The creation of large currency blocs linked to the dollar, the euro, and the Japanese yen will increase volatility on foreign exchange markets, according to an expert on global capital flows.
"People think the bigger a currency is, the more sluggishly and slowly it moves," said Avinash Persaud, managing director and head of global research for financial markets for State Street Corp.
"The fact is, the less impact currency moves have on a particular market, the more volatile they can become."
Tracking currency risk and capital flows is the London-based analyst's main task at State Street since he joined the Boston-based banking company on March 18.
Mr. Persaud, who until recently served as head of currency and risk analysis at J.P. Morgan & Co. in London, is the architect of several risk management and foreign exchange indexes used to predict capital flows and currency changes. They include the EMU Conversion Grid, the Risk Appetite Index, and the Even Risk Indicator.
The 32-year-old Barbados-born analyst noted that the United States, which has the world's single biggest economy and capital market, has long supported large swings in the value of the dollar against other currencies.
Introduction of the euro in Europe and growing ties between the yen and other currencies in Asia have created two more large currency blocs better able to withstand bigger swings on foreign exchange markets, he pointed out. This factor, he added, contributed heavily to a sharp drop in the value of the euro against the dollar since the euro was introduced less than three months ago.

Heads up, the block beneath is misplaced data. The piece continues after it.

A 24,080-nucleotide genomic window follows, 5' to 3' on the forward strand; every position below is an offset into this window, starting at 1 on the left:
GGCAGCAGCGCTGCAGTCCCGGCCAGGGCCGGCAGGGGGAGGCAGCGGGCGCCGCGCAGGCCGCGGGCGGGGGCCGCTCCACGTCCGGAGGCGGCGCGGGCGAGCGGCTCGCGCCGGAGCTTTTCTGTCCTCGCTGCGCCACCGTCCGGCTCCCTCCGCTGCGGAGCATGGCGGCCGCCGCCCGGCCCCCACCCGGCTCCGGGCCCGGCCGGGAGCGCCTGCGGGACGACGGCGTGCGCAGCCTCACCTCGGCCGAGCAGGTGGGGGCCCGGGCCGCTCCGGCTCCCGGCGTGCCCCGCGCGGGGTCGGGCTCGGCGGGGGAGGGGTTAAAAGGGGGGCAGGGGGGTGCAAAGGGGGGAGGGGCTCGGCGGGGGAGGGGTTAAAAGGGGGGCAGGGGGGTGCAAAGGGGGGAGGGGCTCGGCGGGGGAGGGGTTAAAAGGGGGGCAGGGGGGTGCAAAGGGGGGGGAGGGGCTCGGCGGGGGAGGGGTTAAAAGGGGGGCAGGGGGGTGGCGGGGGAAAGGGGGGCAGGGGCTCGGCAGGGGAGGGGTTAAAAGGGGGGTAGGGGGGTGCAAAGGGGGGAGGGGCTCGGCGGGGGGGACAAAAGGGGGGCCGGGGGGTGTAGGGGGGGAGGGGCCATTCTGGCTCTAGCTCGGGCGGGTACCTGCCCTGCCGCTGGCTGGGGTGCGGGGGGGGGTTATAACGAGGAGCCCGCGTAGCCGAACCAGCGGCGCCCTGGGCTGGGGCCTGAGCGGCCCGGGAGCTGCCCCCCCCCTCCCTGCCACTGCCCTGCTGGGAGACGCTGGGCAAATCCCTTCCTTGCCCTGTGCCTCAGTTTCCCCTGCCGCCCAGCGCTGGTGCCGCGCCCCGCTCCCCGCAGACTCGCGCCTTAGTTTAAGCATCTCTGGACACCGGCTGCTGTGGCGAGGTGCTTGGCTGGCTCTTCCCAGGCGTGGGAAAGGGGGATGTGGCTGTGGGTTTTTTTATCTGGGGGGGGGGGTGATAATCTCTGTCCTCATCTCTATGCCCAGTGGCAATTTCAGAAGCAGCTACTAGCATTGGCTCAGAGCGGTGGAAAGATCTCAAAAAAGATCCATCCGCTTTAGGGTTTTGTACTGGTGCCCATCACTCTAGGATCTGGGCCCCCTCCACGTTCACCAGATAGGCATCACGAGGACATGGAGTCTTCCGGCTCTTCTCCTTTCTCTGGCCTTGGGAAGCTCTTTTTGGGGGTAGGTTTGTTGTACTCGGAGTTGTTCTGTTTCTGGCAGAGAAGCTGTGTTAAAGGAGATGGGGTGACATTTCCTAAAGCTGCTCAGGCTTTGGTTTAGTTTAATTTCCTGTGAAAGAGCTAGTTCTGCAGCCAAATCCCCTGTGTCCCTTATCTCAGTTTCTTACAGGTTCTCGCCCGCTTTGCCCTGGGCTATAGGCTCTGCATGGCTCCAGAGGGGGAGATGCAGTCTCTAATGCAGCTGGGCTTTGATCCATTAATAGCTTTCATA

"We are going to see an increasing polarization of foreign exchange markets," Mr. Persaud said. "Currencywise, the world is becoming a more volatile environment."
At State Street, Mr. Persaud's main tool will be Global LinkSM, the bank's proprietary electronic analysis, trading, and settlement system. The system was developed to help State Street control the $4.8 trillion worth of global securities for which it is custodian.
"Banking is in essence an information business, and the banks of the future will be those who grab the technology," Mr. Persaud said.
Though the custody assets at State Street represent only around 10% of all outstanding securities worldwide, he said, they still give the bank an excellent perch from which to "see what is happening to a very large and representative chunk of tradeable securities."
"Knowing where the flows are going and where they are coming from can offer a good perspective on the future and on the risks," he said. But he also noted that, paradoxically, the increase in risk management tools is contributing to faster swings in capital flows.
"Risk management tools are making people more short-term," he said. "There is clearly something wrong there which we may need to rethink."
At State Street, Mr. Persaud presides over a Boston-based team of three strategists who work with Rudi Dornbusch, professor of economics at the Massachusetts Institute of Technology, Ken Froot, a Harvard University Professor of Finance, and Marty Weitzman, an asset allocation specialist.
Three more strategists will be added in London as part of the bank's drive to improve analysis of capital and currency movements.